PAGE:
“I can only be truthful,” she wrote in one missive, “and tell you where we are at. I work diligently to arrive at our payouts. God has never let me down and I don’t plan on letting you down. In fact, I am sure that God is blessing me so with the results I cannot speak of now as a result of my taking care of you as I should. I know you cannot see that now, and that is alright. I promise you will. You will …”
By the time Illinois authorities slapped her with a sanction, she was spending most of her time in Las Vegas, where Charismatic listed business offices addresses at 2620 Regatta Drive, 8635 West Sahara Ave., 7469 West Lake Mead Blvd., and 3960 Howard Hughes Parkway. The Nevada Secretary of State’s corporate identity search lists her as president, director, secretary and treasurer of Charismatic Exchange, status now revoked.
According to a press release dated in December 2005, Lazar touted herself as the “esteemed Community Mayor of Las Vegas” who “has received the honor of being invited onto the Presidential Business Commission for President George W. Bush.” Her selection was made, the release said, “because of her outstanding contribution as Honorary Chairman of the Business Advisory Council for the State of Nevada, a position she continues to hold.”
She not only listed status with the “prestigious Nevada Development Authority” but was a “former member of the Russian State Duma (Parliamentary Geopolitical Committee) and a winner of many awards, including “the Ronald Reagan Gold Medal for Entrepreneurship.”
All that at a time she was confidently collecting investments of $20,000 or more in a scheme that promised rolling 20-percent returns.
A 2006 press release placed her in the company of U.S. House members as part of the Republican National Congressional Committee’s Business Advisory Council. She held herself out as an expert in the foreign exchange market and as an “Opinions Leader and Peacemaker in transitional economies and post-communist countries like Russia, the Commonwealth of Independent States, and the former Yugoslavia,” the missive states. “Ms. Lazar has an inside track, and unique industry and cultural access, which enables Charismatic Exchange to transcend bureaucratic bottlenecks abroad more easily; thereby, accessing Central Banks and the highest levels of government more readily.”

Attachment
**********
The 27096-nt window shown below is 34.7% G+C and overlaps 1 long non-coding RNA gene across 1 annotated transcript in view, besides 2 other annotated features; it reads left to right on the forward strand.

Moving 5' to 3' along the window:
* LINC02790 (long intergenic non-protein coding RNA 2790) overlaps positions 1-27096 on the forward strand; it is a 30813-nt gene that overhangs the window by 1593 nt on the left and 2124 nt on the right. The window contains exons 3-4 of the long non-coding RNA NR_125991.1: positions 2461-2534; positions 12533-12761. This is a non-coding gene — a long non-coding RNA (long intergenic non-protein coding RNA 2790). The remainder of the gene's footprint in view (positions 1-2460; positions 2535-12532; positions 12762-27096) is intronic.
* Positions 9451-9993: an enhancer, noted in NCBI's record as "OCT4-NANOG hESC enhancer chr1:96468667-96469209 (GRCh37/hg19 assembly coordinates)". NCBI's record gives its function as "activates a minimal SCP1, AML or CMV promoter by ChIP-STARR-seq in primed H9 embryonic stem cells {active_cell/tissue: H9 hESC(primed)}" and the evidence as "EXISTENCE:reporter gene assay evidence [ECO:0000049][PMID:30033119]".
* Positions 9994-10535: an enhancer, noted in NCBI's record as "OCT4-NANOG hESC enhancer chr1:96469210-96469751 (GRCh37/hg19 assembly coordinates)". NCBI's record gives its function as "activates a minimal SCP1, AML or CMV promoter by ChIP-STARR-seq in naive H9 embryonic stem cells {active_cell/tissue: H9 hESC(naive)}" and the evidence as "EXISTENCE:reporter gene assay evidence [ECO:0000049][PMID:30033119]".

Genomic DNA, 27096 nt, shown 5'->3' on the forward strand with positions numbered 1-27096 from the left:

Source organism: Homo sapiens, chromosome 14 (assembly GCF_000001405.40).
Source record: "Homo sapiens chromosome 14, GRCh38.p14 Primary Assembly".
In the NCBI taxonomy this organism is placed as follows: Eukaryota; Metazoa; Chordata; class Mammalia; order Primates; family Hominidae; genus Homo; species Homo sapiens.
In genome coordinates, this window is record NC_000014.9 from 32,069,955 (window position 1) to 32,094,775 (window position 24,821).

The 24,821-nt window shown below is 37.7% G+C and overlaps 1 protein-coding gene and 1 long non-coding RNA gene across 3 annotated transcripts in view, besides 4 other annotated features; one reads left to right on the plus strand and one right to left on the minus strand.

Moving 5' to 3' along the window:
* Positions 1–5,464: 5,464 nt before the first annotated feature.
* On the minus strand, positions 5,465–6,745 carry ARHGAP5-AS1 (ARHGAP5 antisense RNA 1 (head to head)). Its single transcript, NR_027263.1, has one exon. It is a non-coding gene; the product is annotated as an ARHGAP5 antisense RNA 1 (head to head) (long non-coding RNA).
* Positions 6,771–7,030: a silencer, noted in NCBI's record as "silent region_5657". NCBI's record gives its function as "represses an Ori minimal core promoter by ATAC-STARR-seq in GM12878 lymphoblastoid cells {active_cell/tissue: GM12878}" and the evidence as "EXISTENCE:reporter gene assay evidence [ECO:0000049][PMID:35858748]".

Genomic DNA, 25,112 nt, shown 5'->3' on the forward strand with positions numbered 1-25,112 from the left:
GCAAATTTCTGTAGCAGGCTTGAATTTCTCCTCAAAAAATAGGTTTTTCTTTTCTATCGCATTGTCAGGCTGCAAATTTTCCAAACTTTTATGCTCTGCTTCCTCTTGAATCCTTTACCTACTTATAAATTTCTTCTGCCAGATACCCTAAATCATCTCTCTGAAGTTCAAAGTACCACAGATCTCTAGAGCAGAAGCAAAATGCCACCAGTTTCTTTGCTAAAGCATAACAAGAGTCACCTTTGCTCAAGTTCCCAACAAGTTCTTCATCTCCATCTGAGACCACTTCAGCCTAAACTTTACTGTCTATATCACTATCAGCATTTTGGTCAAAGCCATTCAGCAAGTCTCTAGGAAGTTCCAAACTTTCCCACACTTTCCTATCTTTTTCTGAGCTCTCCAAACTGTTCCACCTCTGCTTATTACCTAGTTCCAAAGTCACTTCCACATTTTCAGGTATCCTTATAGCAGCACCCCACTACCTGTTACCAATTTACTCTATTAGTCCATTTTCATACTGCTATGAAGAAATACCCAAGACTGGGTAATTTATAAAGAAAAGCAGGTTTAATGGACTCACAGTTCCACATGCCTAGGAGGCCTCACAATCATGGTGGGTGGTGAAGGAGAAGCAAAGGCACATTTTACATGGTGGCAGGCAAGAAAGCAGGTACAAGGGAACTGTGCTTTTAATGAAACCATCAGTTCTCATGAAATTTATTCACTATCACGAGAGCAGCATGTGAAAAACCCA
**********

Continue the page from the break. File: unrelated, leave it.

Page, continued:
Reading such a generous appraisal, a potential Charismatic Exchange investor couldn’t help but be impressed. That is, if the information was worth the screen space it was printed on.
Lazar left the U.S. in 2006, but in time turned up in such far-flung places as Serbia and Dubai. She managed to evade authorities while simultaneously maintaining an Internet persona as a specialist in the cyber-based cryptocurrency exchange market, whose best known entity is Bitcoin. But there are many less known, but immensely lucrative exchanges — some of which are known to be used by foreign governments and organized crime groups to mask money movement and make payoffs to corrupt government officials.
Sure enough, on the website cointelegraph.com Lazar calls herself a “rogue economist” and writes a multi-part attack on a cryptocurrency outfit called OneCoin, whose founder she accuses of bribing Bulgarian and Serbian officials. The veracity of any claim made by an accused con artist on the lam notwithstanding, it gets weirder from there.
There are web photos of Lazar at conferences and posing with at least one foreign dignitary. A cursory review of her Internet presence would lead a person to believe she was well-traveled, well-liked and well-connected.
Earlier this year, as Lazar fought her detention, prosecutor Asonye guided the portrait of the defendant back toward a realistic light.
“Lazar has not returned any funds to investors since at least 2007 despite having admittedly travelled around the globe,” Asonye wrote. “In fact, during her interview with FBI agents on February 8, 2017, Lazar confessed that she still owed investors’ money, although she falsely stated that she had paid back 80 percent to investors. During the same interview, regarding her current involvement in cryptocurrency, Lazar stated that “crypto currency is like owning your own bank; it’s like having your own bank in your back pocket.”
Although she once bragged about her contacts in Congress, the government contends Lazar closest associates appear foreign, establishing ties the prosecutor called “significant.” Whatever her contacts may be, she’s still considered a con artist in the U.S. Her shadowy history of deception caused one federal magistrate to remark that Lazar had an “utter lack of credibility.”
Now that the legal hammer is dropping in Virginia, Angelina Lazar may have one last story to tell to authorities.
But if she does, who would believe her?
John L. Smith is a longtime Las Vegas journalist and author. Contact him at firstname.lastname@example.org. On Twitter: @jlnevadasmith.